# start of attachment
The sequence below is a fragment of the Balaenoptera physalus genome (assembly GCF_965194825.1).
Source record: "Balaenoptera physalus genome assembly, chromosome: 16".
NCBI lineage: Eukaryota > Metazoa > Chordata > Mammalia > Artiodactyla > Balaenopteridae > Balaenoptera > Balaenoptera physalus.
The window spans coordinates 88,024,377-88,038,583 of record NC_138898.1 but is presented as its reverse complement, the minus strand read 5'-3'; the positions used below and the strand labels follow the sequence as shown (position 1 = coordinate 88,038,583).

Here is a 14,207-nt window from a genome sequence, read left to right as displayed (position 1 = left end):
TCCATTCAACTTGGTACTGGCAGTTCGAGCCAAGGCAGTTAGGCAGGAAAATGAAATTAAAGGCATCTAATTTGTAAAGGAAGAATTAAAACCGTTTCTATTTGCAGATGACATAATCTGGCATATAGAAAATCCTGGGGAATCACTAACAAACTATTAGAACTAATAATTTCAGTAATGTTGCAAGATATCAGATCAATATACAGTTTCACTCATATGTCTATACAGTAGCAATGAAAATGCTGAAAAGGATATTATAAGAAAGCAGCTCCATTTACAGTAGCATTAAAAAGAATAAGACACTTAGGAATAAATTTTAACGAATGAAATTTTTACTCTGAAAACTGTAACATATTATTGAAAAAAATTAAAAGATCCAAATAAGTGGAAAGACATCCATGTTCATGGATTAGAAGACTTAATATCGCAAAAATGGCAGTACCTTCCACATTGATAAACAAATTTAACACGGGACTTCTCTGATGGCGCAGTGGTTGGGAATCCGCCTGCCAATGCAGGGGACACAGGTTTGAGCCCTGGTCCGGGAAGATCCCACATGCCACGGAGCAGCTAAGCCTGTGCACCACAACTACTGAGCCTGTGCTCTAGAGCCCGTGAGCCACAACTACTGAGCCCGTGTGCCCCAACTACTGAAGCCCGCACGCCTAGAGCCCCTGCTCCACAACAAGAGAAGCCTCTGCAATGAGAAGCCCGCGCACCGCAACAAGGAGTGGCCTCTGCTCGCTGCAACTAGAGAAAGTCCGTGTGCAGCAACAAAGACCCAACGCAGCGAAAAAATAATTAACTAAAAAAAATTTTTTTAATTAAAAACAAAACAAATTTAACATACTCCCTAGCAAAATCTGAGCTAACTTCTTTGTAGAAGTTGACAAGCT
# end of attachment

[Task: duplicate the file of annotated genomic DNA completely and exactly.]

The sequence below is a fragment of the Balaenoptera physalus genome (assembly GCF_965194825.1).
Source record: "Balaenoptera physalus genome assembly, chromosome: 16".
NCBI lineage: Eukaryota > Metazoa > Chordata > Mammalia > Artiodactyla > Balaenopteridae > Balaenoptera > Balaenoptera physalus.
The window spans coordinates 88,024,377-88,038,583 of record NC_138898.1 but is presented as its reverse complement, the minus strand read 5'-3'; the positions used below and the strand labels follow the sequence as shown (position 1 = coordinate 88,038,583).

Here is a 14,207-nt window from a genome sequence, read left to right as displayed (position 1 = left end):
TCCATTCAACTTGGTACTGGCAGTTCGAGCCAAGGCAGTTAGGCAGGAAAATGAAATTAAAGGCATCTAATTTGTAAAGGAAGAATTAAAACCGTTTCTATTTGCAGATGACATAATCTGGCATATAGAAAATCCTGGGGAATCACTAACAAACTATTAGAACTAATAATTTCAGTAATGTTGCAAGATATCAGATCAATATACAGTTTCACTCATATGTCTATACAGTAGCAATGAAAATGCTGAAAAGGATATTATAAGAAAGCAGCTCCATTTACAGTAGCATTAAAAAGAATAAGACACTTAGGAATAAATTTTAACGAATGAAATTTTTACTCTGAAAACTGTAACATATTATTGAAAAAAATTAAAAGATCCAAATAAGTGGAAAGACATCCATGTTCATGGATTAGAAGACTTAATATCGCAAAAATGGCAGTACCTTCCACATTGATAAACAAATTTAACACGGGACTTCTCTGATGGCGCAGTGGTTGGGAATCCGCCTGCCAATGCAGGGGACACAGGTTTGAGCCCTGGTCCGGGAAGATCCCACATGCCACGGAGCAGCTAAGCCTGTGCACCACAACTACTGAGCCTGTGCTCTAGAGCCCGTGAGCCACAACTACTGAGCCCGTGTGCCCCAACTACTGAAGCCCGCACGCCTAGAGCCCCTGCTCCACAACAAGAGAAGCCTCTGCAATGAGAAGCCCGCGCACCGCAACAAGGAGTGGCCTCTGCTCGCTGCAACTAGAGAAAGTCCGTGTGCAGCAACAAAGACCCAACGCAGCGAAAAAATAATTAACTAAAAAAAATTTTTTTAATTAAAAACAAAACAAATTTAACATACTCCCTAGCAAAATCTGAGCTAACTTCTTTGTAGAAGTTGACAAGCT